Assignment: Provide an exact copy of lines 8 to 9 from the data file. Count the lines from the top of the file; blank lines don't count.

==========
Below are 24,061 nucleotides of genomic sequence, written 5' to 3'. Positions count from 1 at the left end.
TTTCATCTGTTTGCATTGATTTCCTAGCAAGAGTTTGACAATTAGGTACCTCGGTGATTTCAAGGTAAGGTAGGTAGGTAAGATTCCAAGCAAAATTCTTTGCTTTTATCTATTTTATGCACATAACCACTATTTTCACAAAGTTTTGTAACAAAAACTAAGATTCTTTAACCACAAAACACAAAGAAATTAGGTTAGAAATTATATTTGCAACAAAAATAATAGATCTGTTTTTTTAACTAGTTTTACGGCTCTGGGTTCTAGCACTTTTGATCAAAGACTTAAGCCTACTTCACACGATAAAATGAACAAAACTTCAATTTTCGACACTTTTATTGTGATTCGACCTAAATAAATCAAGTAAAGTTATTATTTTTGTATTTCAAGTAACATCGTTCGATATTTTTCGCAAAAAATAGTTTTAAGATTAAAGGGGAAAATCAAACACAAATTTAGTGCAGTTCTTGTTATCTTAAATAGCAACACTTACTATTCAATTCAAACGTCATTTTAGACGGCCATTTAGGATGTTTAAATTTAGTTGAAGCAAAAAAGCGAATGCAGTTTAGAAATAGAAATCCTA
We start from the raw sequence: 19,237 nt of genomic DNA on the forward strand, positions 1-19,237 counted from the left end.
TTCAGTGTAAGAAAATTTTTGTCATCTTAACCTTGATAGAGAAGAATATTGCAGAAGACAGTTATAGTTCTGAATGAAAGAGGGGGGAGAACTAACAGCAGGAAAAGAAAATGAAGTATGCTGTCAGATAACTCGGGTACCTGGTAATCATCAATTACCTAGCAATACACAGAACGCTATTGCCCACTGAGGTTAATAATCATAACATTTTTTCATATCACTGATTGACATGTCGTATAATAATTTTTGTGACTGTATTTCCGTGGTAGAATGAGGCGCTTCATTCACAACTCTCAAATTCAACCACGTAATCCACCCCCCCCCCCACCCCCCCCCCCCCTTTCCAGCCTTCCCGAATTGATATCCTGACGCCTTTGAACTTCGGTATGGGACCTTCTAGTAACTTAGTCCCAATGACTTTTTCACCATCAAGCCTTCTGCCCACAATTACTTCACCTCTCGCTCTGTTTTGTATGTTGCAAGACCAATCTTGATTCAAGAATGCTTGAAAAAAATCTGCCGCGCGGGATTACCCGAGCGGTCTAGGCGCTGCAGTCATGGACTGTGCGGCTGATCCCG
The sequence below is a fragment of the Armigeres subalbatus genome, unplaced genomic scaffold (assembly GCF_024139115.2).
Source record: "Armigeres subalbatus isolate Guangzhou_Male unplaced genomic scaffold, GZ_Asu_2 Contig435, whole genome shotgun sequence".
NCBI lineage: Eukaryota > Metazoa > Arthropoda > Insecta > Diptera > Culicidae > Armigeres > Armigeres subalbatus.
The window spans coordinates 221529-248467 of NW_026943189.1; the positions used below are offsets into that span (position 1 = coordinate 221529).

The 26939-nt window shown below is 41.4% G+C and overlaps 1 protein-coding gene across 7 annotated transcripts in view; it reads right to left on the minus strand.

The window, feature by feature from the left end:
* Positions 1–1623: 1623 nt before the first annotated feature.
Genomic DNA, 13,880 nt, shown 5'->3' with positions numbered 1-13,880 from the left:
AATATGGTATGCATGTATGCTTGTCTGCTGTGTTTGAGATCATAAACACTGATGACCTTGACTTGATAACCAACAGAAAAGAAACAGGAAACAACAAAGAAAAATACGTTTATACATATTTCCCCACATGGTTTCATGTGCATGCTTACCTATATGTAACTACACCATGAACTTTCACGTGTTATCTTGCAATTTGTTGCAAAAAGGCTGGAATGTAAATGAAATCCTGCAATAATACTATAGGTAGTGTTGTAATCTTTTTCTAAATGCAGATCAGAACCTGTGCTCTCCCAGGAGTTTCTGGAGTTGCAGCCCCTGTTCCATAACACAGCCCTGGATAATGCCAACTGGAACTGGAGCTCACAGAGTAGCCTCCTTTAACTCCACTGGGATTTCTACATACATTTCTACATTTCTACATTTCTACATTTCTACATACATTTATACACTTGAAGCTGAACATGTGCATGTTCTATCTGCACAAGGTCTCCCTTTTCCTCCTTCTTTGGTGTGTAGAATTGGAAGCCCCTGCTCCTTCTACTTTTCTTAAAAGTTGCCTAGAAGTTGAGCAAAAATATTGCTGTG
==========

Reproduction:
The window spans coordinates 221529-248467 of NW_026943189.1; the positions used below are offsets into that span (position 1 = coordinate 221529).

The 26939-nt window shown below is 41.4% G+C and overlaps 1 protein-coding gene across 7 annotated transcripts in view; it reads right to left on the minus strand.